Whistler soon to reap benefits of past work 

Mayor Hugh O’Reilly talks about the ‘light at the end of the tunnel’

Whistler is at a pivotal point right now, according to Mayor Hugh O’Reilly.

In the next six months, opportunities that have been in the works for years will eventually unravel and reveal themselves.

Whistler will know if the 2010 Winter Olympics are coming to town. The new sustainability plan will be fleshed out revealing the community’s preferred scenario for Whistler’s future. Promises from the provincial government of financial tools and a community land bank may be finalized. And, among all those opportunities, the much sought after answers to Whistler’s housing and affordability problems may finally have some solid solutions.

"Much of the success and the opportunities that are being provided to this next council were really work done in the last three and six years," said O’Reilly.

Now starting his third term in office the mayor sat down with Pique Newsmagazine last week to talk about "seeing the light at the end of the tunnel" with the 2002-2005 council.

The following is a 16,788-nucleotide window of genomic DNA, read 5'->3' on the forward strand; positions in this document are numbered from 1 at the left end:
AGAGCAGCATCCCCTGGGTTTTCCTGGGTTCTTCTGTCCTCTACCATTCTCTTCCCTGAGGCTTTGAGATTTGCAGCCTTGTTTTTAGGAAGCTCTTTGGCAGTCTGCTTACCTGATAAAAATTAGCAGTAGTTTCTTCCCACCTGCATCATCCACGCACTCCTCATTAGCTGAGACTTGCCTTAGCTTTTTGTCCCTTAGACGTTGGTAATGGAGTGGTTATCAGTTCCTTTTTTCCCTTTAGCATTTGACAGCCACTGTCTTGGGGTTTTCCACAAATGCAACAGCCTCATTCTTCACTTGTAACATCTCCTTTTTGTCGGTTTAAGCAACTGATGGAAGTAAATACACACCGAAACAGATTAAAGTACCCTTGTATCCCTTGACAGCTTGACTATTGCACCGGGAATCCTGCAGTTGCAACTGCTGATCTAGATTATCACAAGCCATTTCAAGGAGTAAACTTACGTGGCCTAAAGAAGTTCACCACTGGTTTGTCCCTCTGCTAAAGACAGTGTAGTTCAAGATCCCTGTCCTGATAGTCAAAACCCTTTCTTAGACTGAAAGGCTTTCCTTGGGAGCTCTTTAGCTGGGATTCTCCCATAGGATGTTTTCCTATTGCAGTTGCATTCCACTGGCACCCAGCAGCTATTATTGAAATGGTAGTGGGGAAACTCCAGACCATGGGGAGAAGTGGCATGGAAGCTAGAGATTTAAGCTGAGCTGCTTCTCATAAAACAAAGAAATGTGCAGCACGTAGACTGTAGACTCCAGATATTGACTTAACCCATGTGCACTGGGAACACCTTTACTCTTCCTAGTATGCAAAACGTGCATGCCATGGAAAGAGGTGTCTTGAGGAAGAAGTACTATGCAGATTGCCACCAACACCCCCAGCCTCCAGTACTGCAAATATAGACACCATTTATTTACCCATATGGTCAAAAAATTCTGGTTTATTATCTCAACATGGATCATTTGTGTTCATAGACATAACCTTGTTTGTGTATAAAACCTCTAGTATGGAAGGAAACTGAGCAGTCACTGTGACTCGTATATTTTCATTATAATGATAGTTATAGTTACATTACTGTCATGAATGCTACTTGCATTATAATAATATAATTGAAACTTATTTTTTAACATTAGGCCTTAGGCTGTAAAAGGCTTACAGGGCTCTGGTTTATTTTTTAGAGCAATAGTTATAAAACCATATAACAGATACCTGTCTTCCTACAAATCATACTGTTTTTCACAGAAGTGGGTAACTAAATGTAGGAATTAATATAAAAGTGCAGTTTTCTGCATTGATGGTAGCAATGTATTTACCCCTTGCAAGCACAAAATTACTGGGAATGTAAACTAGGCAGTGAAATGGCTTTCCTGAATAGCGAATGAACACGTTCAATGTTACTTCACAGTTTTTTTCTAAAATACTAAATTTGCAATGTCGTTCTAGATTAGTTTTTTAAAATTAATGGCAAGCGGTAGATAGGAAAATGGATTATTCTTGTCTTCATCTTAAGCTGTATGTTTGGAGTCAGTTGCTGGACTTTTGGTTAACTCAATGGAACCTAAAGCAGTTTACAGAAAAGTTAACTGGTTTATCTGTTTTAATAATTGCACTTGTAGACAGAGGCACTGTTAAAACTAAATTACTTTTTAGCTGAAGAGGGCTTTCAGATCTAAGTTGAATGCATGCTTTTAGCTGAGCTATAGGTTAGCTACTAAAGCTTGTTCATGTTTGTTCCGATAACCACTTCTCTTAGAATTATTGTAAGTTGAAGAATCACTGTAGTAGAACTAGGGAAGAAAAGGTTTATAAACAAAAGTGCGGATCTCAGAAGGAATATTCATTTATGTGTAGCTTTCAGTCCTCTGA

PIQUE: We keep hearing about this term "financial tools." Can you give me a definition that would sum it all up?

HUGH O’REILLY: I think that it’s fair to say that we’re trying to find a way that will bring more funding to support the community initiatives that are outside the traditional sources that we have today.

There are roughly three options in discussion. The first option involves Whistler’s hotel tax. Right now there’s a 10 per cent hotel tax. We retain two per cent and they (the province) retain eight. Maybe we don’t increase that at all. Maybe we get 50 per cent and they get 50 per cent so we can get an increased portion of the hotel tax.

The second option is that the province creates the legislation to allow us to have a resort tax in the community. This kind of tax, a consumptive tax, is common in most of our competitive resorts. It can go across the whole gamut of products and services so it could be on alcohol, food, or just a general sales tax. If we went to a resort tax we might add a one per cent resort fee on certain goods so you would see the 14.5 per cent tax go to 15.5 or maybe go up one and a half points. The province hasn’t shared the PST with us so if we knew what the PST generates, then we would know that a one per cent increase would generate X amount of dollars out of Whistler.

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